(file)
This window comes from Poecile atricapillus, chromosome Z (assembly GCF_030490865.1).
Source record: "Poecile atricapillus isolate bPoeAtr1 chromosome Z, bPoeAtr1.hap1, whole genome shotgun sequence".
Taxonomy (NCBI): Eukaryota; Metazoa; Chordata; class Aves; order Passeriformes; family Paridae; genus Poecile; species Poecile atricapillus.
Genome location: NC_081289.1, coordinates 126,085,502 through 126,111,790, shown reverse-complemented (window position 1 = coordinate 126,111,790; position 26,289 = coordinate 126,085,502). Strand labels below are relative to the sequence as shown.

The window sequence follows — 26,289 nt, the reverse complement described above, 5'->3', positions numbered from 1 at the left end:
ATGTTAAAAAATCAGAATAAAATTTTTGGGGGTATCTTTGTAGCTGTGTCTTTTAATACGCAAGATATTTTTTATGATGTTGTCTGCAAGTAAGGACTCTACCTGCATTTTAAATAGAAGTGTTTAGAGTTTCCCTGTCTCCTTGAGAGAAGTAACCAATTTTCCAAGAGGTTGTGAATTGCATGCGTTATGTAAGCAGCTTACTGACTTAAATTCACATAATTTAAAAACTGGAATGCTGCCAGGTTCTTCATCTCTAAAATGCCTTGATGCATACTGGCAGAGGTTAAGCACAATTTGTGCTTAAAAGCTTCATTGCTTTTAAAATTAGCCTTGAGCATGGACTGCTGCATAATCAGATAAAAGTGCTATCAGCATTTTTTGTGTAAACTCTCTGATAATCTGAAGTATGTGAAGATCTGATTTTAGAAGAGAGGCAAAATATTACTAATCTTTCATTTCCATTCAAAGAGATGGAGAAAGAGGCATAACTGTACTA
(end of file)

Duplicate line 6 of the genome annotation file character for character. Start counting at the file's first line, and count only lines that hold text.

ATGTTAAAAAATCAGAATAAAATTTTTGGGGGTATCTTTGTAGCTGTGTCTTTTAATACGCAAGATATTTTTTATGATGTTGTCTGCAAGTAAGGACTCTACCTGCATTTTAAATAGAAGTGTTTAGAGTTTCCCTGTCTCCTTGAGAGAAGTAACCAATTTTCCAAGAGGTTGTGAATTGCATGCGTTATGTAAGCAGCTTACTGACTTAAATTCACATAATTTAAAAACTGGAATGCTGCCAGGTTCTTCATCTCTAAAATGCCTTGATGCATACTGGCAGAGGTTAAGCACAATTTGTGCTTAAAAGCTTCATTGCTTTTAAAATTAGCCTTGAGCATGGACTGCTGCATAATCAGATAAAAGTGCTATCAGCATTTTTTGTGTAAACTCTCTGATAATCTGAAGTATGTGAAGATCTGATTTTAGAAGAGAGGCAAAATATTACTAATCTTTCATTTCCATTCAAAGAGATGGAGAAAGAGGCATAACTGTACTA